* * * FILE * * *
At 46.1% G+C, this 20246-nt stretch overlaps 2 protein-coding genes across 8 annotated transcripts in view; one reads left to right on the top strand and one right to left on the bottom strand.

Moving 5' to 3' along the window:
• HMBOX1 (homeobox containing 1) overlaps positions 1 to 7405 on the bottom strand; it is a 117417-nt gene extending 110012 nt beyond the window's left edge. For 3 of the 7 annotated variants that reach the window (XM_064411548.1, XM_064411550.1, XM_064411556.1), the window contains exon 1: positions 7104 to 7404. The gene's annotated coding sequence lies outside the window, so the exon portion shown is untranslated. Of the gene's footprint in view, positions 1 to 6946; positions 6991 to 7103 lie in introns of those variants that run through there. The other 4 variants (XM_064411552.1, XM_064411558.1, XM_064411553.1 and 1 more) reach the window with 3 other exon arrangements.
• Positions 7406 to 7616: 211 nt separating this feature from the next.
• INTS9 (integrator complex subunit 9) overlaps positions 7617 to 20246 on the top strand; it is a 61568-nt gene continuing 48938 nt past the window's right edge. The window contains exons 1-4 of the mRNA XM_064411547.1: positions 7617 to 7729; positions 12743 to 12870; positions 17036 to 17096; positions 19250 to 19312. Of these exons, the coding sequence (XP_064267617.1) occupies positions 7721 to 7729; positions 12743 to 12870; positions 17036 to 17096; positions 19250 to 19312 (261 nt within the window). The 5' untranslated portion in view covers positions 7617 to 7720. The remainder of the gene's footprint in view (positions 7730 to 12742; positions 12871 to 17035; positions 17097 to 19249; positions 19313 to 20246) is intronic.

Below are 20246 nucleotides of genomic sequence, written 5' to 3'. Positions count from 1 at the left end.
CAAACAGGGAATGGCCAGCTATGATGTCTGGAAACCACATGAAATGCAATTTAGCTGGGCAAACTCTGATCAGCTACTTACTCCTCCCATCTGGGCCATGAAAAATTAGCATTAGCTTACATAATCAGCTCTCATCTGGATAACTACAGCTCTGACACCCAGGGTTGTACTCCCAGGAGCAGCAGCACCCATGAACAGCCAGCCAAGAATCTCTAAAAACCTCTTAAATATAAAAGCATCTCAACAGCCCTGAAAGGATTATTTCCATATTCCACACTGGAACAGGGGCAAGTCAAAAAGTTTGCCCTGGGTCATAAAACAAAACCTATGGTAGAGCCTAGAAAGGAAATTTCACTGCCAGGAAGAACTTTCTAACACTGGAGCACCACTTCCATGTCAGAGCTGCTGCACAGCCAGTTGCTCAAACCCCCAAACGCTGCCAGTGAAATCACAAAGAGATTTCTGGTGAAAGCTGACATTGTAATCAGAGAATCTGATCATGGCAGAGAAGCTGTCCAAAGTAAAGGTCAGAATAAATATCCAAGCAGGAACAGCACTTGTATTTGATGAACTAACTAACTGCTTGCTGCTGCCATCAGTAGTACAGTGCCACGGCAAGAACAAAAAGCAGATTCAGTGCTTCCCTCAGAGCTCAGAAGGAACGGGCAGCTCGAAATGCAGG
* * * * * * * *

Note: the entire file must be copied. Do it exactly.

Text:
At 46.1% G+C, this 20246-nt stretch overlaps 2 protein-coding genes across 8 annotated transcripts in view; one reads left to right on the top strand and one right to left on the bottom strand.

Moving 5' to 3' along the window:
• HMBOX1 (homeobox containing 1) overlaps positions 1 to 7405 on the bottom strand; it is a 117417-nt gene extending 110012 nt beyond the window's left edge. For 3 of the 7 annotated variants that reach the window (XM_064411548.1, XM_064411550.1, XM_064411556.1), the window contains exon 1: positions 7104 to 7404. The gene's annotated coding sequence lies outside the window, so the exon portion shown is untranslated. Of the gene's footprint in view, positions 1 to 6946; positions 6991 to 7103 lie in introns of those variants that run through there. The other 4 variants (XM_064411552.1, XM_064411558.1, XM_064411553.1 and 1 more) reach the window with 3 other exon arrangements.
• Positions 7406 to 7616: 211 nt separating this feature from the next.
• INTS9 (integrator complex subunit 9) overlaps positions 7617 to 20246 on the top strand; it is a 61568-nt gene continuing 48938 nt past the window's right edge. The window contains exons 1-4 of the mRNA XM_064411547.1: positions 7617 to 7729; positions 12743 to 12870; positions 17036 to 17096; positions 19250 to 19312. Of these exons, the coding sequence (XP_064267617.1) occupies positions 7721 to 7729; positions 12743 to 12870; positions 17036 to 17096; positions 19250 to 19312 (261 nt within the window). The 5' untranslated portion in view covers positions 7617 to 7720. The remainder of the gene's footprint in view (positions 7730 to 12742; positions 12871 to 17035; positions 17097 to 19249; positions 19313 to 20246) is intronic.

Below are 20246 nucleotides of genomic sequence, written 5' to 3'. Positions count from 1 at the left end.
CAAACAGGGAATGGCCAGCTATGATGTCTGGAAACCACATGAAATGCAATTTAGCTGGGCAAACTCTGATCAGCTACTTACTCCTCCCATCTGGGCCATGAAAAATTAGCATTAGCTTACATAATCAGCTCTCATCTGGATAACTACAGCTCTGACACCCAGGGTTGTACTCCCAGGAGCAGCAGCACCCATGAACAGCCAGCCAAGAATCTCTAAAAACCTCTTAAATATAAAAGCATCTCAACAGCCCTGAAAGGATTATTTCCATATTCCACACTGGAACAGGGGCAAGTCAAAAAGTTTGCCCTGGGTCATAAAACAAAACCTATGGTAGAGCCTAGAAAGGAAATTTCACTGCCAGGAAGAACTTTCTAACACTGGAGCACCACTTCCATGTCAGAGCTGCTGCACAGCCAGTTGCTCAAACCCCCAAACGCTGCCAGTGAAATCACAAAGAGATTTCTGGTGAAAGCTGACATTGTAATCAGAGAATCTGATCATGGCAGAGAAGCTGTCCAAAGTAAAGGTCAGAATAAATATCCAAGCAGGAACAGCACTTGTATTTGATGAACTAACTAACTGCTTGCTGCTGCCATCAGTAGTACAGTGCCACGGCAAGAACAAAAAGCAGATTCAGTGCTTCCCTCAGAGCTCAGAAGGAACGGGCAGCTCGAAATGCAGG